Final report for FNC21-1308
Jim Stute operates Stute Farms in Walworth County, located on the edge of the Kettle Moraine in Southeast Wisconsin. The farm is roughly 160 acres and the operation consists of owned and leased land, all treated identically. Soils are primarily Fox silt loams, common to the region, which are lighter textured, rolling, have limited moisture holding capacity and are erosion prone. The farm is in the Mukwonago River Watershed, classified as an exceptional water resource by the Wisconsin Department of Natural Resources. The farm is in an area of high ground water recharge-defined and delineated by WDNR and included in the 2010 Walworth County Land and Water Resource Management Plan (Walworth County LURM, 2010). This area is critical for prevention of soluble nutrient leaching (including nitrate and sulphate) to protect baseflow of the Mukwonago River.
Current crop production includes corn, soybean and occasionally wheat, all no-till. Additional conservation practices include cover crops, use of certified nutrient management planning, in-season diagnostic tests, integrated pest management and subsurface application of nutrients. An example of diagnostic testing is the 2021 use of the preplant soil nitrate test to account for residual nitrate-nitrogen resulting from an extremely dry 2020 growing season. The farm has been in continuous no-till since 2003 and cover cropped since 1994.
No-till improves sustainability by protecting the resource base. Many of the fragile soils in Southeast Wisconsin which could benefit most from no-till are also prone to surface crusting which can result in delayed or uneven emergence and reduced stands which reduce yield and farmer income. Users of conventional tillage cite this as a reason not to no-till, increasing erosion and surface water quality declines. Application of gypsum has been suggested as a solution which can also supply sulfur as a nutrient but commercial application rates far exceed rates needed for soil structural and nutrient benefits and supplies of flue gas desulfurization gypsum are dwindling as coal-fired power plants are closed, increasing price. Can low rates band-applied at planting address this problem?
A 2-year replicated field study was conducted to evaluate the effect of gypsum applied at planting on stand establishment, sulfur nutrition and yield of corn and soybean. Gypsum was applied through standard planter insecticide application attachments at maximum and one-half maximum rates and compared to a no gypsum and unlimited sulfur controls. Results and experiences were shared through a dedicated field day, interactions with regional farmer-led watershed protection groups and in print materials.
- Determine if in-row band application of gypsum at planting can improve emergence and stand uniformity in corn and soybean;
- Determine the effect of gypsum application on crop yield;
- Evaluate the impact on sulfur fertility to modify current practices if necessary; and
- Share results with the agricultural community, focusing on farmer-led watershed protection groups.
Two, two-year field studies to investigate the impact of row-applied gypsum on crop emergence and yield were conducted near East Troy, WI 2021-22 in both corn (GYPC) and soybean (GYPSb). These trials represent both phases of the farms base annual rotation and were intended to follow the rotation (i.e., opposite previous crop) in both studies. In 2021 a rainout during planting of GYPC forced trial relocation and necessitated corn following corn, a practice not used on the farm. Trials were conducted in rotation in 2022.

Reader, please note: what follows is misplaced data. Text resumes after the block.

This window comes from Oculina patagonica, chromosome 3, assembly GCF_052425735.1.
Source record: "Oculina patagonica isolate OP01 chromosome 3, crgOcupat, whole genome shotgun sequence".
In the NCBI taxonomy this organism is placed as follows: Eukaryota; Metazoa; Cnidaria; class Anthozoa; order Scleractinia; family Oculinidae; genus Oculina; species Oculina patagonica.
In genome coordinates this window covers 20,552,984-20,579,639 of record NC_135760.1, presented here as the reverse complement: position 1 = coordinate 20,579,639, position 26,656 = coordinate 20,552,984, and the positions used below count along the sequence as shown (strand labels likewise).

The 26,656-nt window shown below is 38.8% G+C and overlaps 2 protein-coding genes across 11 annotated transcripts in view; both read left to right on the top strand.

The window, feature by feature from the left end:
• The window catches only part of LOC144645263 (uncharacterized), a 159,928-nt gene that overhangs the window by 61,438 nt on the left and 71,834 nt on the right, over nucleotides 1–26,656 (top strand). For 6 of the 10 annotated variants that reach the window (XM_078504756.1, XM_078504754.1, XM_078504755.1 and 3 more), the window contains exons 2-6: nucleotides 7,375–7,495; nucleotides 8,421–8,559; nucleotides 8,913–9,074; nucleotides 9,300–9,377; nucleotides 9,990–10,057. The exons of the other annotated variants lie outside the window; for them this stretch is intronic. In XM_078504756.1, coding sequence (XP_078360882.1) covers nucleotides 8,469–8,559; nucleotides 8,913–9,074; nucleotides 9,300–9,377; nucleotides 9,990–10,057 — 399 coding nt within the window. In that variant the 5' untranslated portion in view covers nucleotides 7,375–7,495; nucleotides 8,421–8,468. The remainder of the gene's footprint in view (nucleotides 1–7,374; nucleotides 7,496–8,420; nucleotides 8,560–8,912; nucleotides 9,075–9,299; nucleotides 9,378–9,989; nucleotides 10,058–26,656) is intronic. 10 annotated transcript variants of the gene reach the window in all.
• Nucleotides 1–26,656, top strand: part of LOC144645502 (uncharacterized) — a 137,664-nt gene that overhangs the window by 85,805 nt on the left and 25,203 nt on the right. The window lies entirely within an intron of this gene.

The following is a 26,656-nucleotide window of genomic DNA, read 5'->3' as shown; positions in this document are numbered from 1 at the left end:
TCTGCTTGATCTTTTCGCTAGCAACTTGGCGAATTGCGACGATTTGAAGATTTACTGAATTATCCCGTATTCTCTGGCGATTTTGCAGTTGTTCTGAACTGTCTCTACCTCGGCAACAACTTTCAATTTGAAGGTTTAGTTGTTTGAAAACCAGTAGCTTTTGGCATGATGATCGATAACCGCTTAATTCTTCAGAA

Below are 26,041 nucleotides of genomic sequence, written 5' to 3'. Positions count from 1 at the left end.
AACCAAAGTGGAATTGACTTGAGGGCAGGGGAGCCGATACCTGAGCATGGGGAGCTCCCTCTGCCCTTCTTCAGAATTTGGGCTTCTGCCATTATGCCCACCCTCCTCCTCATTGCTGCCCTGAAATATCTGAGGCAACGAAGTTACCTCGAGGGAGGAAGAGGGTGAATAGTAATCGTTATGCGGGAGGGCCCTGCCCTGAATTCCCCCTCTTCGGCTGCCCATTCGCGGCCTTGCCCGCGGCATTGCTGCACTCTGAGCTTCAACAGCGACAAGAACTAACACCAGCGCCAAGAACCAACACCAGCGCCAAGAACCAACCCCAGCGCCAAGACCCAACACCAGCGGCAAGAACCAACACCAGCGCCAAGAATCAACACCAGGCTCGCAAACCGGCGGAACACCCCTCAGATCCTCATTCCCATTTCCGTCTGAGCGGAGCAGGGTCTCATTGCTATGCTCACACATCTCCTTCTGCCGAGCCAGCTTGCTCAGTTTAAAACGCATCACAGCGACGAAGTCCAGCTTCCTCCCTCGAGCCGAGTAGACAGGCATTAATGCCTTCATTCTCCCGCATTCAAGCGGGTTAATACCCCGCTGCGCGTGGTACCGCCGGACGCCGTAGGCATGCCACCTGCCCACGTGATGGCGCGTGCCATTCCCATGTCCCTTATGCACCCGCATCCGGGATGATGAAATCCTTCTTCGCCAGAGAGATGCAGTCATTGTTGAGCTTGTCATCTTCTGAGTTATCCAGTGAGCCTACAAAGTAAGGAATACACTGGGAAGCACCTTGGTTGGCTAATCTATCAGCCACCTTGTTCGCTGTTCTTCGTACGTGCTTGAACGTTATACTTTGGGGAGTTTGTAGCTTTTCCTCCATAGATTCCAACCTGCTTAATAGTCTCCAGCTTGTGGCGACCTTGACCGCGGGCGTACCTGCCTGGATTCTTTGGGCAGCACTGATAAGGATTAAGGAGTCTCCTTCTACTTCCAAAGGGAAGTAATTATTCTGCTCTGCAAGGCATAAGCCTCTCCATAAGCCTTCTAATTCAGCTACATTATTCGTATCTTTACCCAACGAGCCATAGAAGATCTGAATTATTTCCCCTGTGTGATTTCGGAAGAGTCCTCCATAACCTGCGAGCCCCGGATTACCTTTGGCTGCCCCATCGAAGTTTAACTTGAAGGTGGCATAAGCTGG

The soil is a Fox silt loam, 0-2% slope, and has been in continuous no-till since 2003, a corn-soybean rotation since 2013 and has not had a cover crop since 2010. The change of long-term field histories from the annual report is due to the addition of two new fields in 2022. Beyond the treatments applied, the trials followed the farms routine practices for crop culture, pest management and soil fertility except for starter fertilizer, whose rate of was reduced to 33% of routine to minimize interactions with treatments yet provide a “starter” effect. A summary of site conditions, field activities and inputs are reported in Table 1.
Trial treatments include:
1). Control, no gypsum
2). Gypsum, half rate
3). Gypsum, full rate
4). No Gypsum, sulfur unlimited
Gypsum was applied in a T-band at planting using standard insecticide boxes on the planter [Kinze row units, 70 lb. capacity hopper, 10 paddle gate meter (Figure 1), 7” diffuser width]. Before planting, we compared different gypsum forms (pelletized, coarse and powder) to determine consistency of material flow and delivery rate and chose a commercial pelletized product (NutraSoft OP, The Andersons Inc., Maumee, OH 43537). Individual row units were calibrated for a uniform maximum rate, then a one-half maximum rate, based on planter transmission speeds for target crop seeding rates. Application rates are listed in Table 1. It should be noted that soybean seeding rate was increased to result in an acceptable range of gypsum application rates in 2021. A change in planting equipment in 2022 allowed using near identical application rates while delivering the farms routine seeding rate for soybean.
The 4th treatment is included to provide a sulfur control in the event yield differences to treatment occur to help separate the material effect on soil physical properties from nutrient effects. Pelletized sulfur bentonite (0-0-0-90, Tiger 90CR, Tiger-Sul Products LLC, Shelton, CT 06484) was band applied between crop rows immediately after planting at a sulfur rate equivalent of 50 lb./acre, 2x the maximum recommended by UW-Extension (Laboski and Peters, 2012). Soil S was determined before planting (Table 1) and tissue sampled and analyzed for nutrient content following UW- Extension Recommendations.